Although Black history can be celebrated throughout the year, Black History Month offers an opportunity to reflect on and share the successes and accomplishments of African Americans in the fire service. And by looking at the past and present, the future comes into view — a future of opportunity achieved through diversity, equity and inclusion.
In many ways, the American firefighting community mirrored other opportunities and was not initially open and welcoming to minorities. Thus, the history of Blacks and the American fire service is one of breaking through the barriers of prejudice.
Early records of Black firefighters are fragmented and incomplete. The oldest documentation of government-sanctioned African American firefighters goes back to 1817 in New Orleans, when free men of color and slaves were recruited following a devastating fire.
There are an estimated 1,115,000 firefighters (370,000 career, 745,000 volunteer) in the United States; 8.4% of career firefighters are African American PDF.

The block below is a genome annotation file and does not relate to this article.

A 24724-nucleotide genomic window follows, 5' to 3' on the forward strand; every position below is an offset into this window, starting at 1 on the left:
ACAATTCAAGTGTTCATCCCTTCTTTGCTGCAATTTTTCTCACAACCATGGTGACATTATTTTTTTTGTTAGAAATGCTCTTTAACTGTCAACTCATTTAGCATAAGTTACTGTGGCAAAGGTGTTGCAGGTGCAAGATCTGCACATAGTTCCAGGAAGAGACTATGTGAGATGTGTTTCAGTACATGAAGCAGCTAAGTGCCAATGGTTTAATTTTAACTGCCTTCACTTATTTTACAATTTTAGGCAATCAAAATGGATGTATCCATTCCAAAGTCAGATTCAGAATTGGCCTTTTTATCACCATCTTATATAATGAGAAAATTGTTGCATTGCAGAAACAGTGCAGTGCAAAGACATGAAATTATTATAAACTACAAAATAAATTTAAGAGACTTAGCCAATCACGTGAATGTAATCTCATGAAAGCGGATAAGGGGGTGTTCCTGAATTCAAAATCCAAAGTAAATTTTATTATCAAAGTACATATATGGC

When seen through the lens of the past, this represents significant forward motion. However, as we help fire departments achieve their full potential, we at the U.S. Fire Administration (USFA) believe that there is more work to be done to build a diverse, equitable and inclusive workforce.
The USFA is hopeful for a future in which a fire department’s workforce reflects the community it serves and where all fire service leaders understand that a diverse, equitable and inclusive environment provides a fire department with the ability to:
- Provide a higher level of service with personnel that better understand community needs.
- Generate solutions to long-standing problems by exploring different perspectives and drawing on experience from various backgrounds.
- Leverage more experiences and different ideas to be more flexible, proactive and better able to adjust to new challenges.